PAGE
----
Agreed. But that does not mean that tmpfile() should create a file with 0 perms on it. Which makes file unusable.But since tmpfile() doesn't appear to be labelled MT-safe, I doubt it'll be considered a bug.
Let me clear the confusion. Let's say thread 1 calls tmpfile()->common->umask(0777) and just returned for umask() call. Now thread 2 calls tmpfile() and returns before thread 1 enters second umask() tmpfile()->common->umask(current_mask). If you see it's not in userland. All inside tmpfile() called from two threads. The sample test code I provided was just copied from _common(). Thread 2 returns a file with 0 perms on it.And I'm not sure why the implementation is using umask() anyway. Why not just create the temp file with 0600 permissions and let it go at that? If you do a truss of the tmpfile() call, you see the file gets unlinked immediately anyway.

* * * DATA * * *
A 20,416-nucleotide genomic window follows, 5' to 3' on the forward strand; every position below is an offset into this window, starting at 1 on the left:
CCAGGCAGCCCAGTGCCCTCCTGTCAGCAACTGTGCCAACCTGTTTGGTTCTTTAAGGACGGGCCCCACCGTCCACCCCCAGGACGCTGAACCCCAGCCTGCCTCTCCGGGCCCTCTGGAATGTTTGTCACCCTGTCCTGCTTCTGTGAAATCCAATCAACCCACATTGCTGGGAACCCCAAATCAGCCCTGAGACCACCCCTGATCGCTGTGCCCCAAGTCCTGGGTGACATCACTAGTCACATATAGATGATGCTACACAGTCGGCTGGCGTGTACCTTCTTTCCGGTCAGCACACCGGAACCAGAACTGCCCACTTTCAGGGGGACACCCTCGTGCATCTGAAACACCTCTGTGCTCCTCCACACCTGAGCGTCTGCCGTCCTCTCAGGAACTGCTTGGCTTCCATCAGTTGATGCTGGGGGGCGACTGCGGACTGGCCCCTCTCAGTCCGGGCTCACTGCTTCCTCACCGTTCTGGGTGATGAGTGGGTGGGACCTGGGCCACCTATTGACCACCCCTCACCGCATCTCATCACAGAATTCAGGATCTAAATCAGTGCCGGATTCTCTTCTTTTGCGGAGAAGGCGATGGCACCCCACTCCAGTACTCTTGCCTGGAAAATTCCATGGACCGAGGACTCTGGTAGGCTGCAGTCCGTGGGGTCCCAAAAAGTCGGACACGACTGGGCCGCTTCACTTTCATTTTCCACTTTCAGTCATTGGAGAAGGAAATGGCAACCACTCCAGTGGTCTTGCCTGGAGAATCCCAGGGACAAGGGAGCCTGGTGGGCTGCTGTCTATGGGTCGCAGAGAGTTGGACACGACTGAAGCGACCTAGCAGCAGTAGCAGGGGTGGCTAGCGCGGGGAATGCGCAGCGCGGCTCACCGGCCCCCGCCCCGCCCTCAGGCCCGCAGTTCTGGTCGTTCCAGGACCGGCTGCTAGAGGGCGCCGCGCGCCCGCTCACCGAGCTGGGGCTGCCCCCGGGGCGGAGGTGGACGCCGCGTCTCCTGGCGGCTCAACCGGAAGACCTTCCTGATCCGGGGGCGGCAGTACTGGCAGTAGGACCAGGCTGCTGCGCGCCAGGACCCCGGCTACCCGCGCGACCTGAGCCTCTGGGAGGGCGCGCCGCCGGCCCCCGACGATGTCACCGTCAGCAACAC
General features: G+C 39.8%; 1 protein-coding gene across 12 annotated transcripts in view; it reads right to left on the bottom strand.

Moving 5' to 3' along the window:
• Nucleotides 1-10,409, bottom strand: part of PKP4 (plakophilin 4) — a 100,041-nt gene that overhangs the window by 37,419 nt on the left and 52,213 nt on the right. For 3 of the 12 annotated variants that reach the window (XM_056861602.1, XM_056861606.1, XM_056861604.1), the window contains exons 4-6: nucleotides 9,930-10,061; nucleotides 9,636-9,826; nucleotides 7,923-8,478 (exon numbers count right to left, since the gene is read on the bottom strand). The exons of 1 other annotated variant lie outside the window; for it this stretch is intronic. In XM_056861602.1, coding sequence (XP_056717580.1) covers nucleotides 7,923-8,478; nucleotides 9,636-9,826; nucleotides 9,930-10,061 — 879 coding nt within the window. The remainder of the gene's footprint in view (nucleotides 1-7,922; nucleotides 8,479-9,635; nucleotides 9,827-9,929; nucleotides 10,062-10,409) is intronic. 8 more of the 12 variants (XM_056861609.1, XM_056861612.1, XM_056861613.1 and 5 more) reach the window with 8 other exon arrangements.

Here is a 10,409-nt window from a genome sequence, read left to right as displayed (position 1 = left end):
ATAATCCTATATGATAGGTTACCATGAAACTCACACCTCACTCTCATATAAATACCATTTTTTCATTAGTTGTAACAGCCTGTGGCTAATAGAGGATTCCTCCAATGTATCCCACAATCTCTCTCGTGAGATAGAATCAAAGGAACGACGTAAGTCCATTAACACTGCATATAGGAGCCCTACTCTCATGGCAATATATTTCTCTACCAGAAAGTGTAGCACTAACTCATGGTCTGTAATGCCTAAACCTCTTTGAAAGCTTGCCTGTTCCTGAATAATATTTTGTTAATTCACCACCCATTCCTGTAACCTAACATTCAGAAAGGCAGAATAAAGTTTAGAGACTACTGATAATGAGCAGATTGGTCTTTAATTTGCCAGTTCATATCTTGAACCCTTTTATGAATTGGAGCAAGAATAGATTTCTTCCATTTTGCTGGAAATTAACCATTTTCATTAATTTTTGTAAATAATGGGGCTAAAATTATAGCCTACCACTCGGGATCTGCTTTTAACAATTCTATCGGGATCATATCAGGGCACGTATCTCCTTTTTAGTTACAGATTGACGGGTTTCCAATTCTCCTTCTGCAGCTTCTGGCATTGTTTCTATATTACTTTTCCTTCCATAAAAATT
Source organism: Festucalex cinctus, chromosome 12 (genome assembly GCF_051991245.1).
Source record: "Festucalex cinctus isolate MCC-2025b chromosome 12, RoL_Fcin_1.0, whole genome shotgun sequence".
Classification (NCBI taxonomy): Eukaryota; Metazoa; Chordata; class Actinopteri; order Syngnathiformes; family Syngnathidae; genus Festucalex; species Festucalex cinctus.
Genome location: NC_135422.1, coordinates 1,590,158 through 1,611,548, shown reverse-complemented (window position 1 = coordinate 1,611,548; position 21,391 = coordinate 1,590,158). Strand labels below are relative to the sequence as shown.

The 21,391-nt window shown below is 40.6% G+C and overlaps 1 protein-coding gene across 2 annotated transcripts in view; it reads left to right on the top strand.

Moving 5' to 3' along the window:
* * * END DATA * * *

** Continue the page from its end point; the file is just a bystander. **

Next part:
I'm also curious as to what impact this has in reality. IIRC (and it has been a while...) since the file descriptor was created upon opening as read/write, that original file descriptor should be usable to read/write the file as needed no matter what the permissions are set to later.